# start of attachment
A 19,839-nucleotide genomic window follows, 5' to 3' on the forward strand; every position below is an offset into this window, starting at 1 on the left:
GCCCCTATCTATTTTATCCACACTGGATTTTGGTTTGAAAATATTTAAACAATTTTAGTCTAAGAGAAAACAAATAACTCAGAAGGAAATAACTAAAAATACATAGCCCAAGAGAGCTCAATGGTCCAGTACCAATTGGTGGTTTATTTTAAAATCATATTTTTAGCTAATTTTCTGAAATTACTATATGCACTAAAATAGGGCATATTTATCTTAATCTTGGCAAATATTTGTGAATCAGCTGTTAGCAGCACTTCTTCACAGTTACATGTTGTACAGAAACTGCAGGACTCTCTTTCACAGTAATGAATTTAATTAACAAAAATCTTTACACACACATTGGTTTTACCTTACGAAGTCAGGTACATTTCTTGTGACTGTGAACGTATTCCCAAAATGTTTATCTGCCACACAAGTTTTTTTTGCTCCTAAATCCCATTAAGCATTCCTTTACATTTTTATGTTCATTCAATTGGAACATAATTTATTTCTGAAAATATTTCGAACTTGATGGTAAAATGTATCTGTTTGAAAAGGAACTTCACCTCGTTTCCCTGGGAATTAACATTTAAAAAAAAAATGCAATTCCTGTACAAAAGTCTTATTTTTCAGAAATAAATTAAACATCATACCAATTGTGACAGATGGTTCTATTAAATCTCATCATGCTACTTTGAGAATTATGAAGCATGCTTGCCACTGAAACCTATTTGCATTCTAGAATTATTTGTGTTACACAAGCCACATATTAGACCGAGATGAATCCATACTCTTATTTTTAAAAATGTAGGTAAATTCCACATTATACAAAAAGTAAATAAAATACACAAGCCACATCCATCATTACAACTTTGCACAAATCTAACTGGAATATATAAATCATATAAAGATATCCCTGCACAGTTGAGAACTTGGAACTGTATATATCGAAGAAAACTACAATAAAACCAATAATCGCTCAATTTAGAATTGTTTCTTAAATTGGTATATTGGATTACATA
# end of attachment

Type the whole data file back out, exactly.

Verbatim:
A 19,839-nucleotide genomic window follows, 5' to 3' on the forward strand; every position below is an offset into this window, starting at 1 on the left:
GCCCCTATCTATTTTATCCACACTGGATTTTGGTTTGAAAATATTTAAACAATTTTAGTCTAAGAGAAAACAAATAACTCAGAAGGAAATAACTAAAAATACATAGCCCAAGAGAGCTCAATGGTCCAGTACCAATTGGTGGTTTATTTTAAAATCATATTTTTAGCTAATTTTCTGAAATTACTATATGCACTAAAATAGGGCATATTTATCTTAATCTTGGCAAATATTTGTGAATCAGCTGTTAGCAGCACTTCTTCACAGTTACATGTTGTACAGAAACTGCAGGACTCTCTTTCACAGTAATGAATTTAATTAACAAAAATCTTTACACACACATTGGTTTTACCTTACGAAGTCAGGTACATTTCTTGTGACTGTGAACGTATTCCCAAAATGTTTATCTGCCACACAAGTTTTTTTTGCTCCTAAATCCCATTAAGCATTCCTTTACATTTTTATGTTCATTCAATTGGAACATAATTTATTTCTGAAAATATTTCGAACTTGATGGTAAAATGTATCTGTTTGAAAAGGAACTTCACCTCGTTTCCCTGGGAATTAACATTTAAAAAAAAAATGCAATTCCTGTACAAAAGTCTTATTTTTCAGAAATAAATTAAACATCATACCAATTGTGACAGATGGTTCTATTAAATCTCATCATGCTACTTTGAGAATTATGAAGCATGCTTGCCACTGAAACCTATTTGCATTCTAGAATTATTTGTGTTACACAAGCCACATATTAGACCGAGATGAATCCATACTCTTATTTTTAAAAATGTAGGTAAATTCCACATTATACAAAAAGTAAATAAAATACACAAGCCACATCCATCATTACAACTTTGCACAAATCTAACTGGAATATATAAATCATATAAAGATATCCCTGCACAGTTGAGAACTTGGAACTGTATATATCGAAGAAAACTACAATAAAACCAATAATCGCTCAATTTAGAATTGTTTCTTAAATTGGTATATTGGATTACATA